Dendrobium is one of the larger families of orchids with more than 1,000 known varietals. Dendrobium orchids throw long arching spikes of flowers from a thickened and segmented main trunk from which long ovoid leaves grow at interspersed intervals on opposite sides of the trunk. The range of colors and patterning of blooms is immense and Dendrobiums grow in soil, in air on tree trunks or occasionally in either. Like all orchids they thrive in moist and tropical to temperate climes.
Dendrobium orchids like most orchids thrive in bright indirect light with some shade cover. Whether growing indoors in pots, outdoors in the crevice of a tree or in the ground, you want to provide and maintain this level of indirect or dappled light exposure. Harsh direct sunlight can scorch the leaves, wilt the blooms prematurely and dry out the roots of the orchid, which can kill it or severely impede its blooming.
Mimicking the environmental moisture of their natural habitat can be tricky but smart placement and a few household items can help. If growing in a pot or in a tree crevice, you want to regularly water your Dendrobium orchid every 10 to 12 days or so by allowing tepid water to run through the roots. Once a month you should add a dose of good quality orchid fertilizer to the water, letting it dissolve and then pouring through the plant slowly and allowing the excess to drain away. Follow the directions on the label of your product and do not overfeed, as it will not produce a healthier or more abundant bloom. Never apply orchid fertilizer directly to roots, as it can burn and kill them. For the rare occasions that Dendrobiums are grown in the ground, maintain a uniformly slightly moist but never consistently wet soil that has been amended with bark, sand, orchid charcoal shards and perlite to increase its drainage capacity and lightness, which allows the roots to breathe.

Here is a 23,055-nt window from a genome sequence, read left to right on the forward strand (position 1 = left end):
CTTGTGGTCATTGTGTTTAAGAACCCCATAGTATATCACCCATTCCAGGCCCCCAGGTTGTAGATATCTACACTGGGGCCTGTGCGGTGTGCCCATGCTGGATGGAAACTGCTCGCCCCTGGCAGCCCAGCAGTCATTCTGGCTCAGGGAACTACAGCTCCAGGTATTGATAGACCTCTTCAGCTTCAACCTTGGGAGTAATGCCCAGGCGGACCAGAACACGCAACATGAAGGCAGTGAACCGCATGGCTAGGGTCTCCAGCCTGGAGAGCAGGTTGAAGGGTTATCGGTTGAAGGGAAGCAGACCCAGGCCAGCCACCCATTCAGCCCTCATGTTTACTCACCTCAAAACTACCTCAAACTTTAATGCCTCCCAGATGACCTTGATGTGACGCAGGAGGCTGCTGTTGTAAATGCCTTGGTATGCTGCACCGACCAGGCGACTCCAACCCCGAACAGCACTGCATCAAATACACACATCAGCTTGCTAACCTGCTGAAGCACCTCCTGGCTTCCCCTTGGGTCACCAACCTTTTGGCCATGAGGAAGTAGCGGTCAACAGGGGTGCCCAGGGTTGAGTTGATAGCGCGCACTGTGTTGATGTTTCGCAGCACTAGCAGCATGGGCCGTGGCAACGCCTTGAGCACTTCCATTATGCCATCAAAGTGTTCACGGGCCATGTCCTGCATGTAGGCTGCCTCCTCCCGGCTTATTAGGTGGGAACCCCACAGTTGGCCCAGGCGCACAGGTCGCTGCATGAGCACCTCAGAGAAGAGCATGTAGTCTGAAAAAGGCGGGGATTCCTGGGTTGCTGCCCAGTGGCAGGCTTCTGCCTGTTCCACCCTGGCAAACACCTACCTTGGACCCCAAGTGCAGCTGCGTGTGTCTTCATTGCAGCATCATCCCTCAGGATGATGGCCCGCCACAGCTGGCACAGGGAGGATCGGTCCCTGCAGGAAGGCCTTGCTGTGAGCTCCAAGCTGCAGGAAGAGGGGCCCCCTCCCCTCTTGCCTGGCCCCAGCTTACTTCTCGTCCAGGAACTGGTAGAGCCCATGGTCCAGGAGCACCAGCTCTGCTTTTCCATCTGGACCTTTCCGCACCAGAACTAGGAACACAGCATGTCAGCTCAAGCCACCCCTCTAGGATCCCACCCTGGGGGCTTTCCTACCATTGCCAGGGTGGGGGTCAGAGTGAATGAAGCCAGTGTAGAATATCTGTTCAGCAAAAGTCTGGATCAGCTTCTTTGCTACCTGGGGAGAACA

Dendrobiums typically bloom once or sometimes twice a year for an extended period. When the bloom begins to fade, do not cut it off immediately. Allow the bloom and stem to begin to die back. It is releasing nutrients back into the leaves and roots to power future growth and bloom. Once the stem has browned and withered you can cut it back at the base with clean sharp shears. As with blooms, when leaves begin to yellow and die back, allow them to fade naturally. When they are very shriveled and yellow they will lift off of the trunk with only a very gentle pull.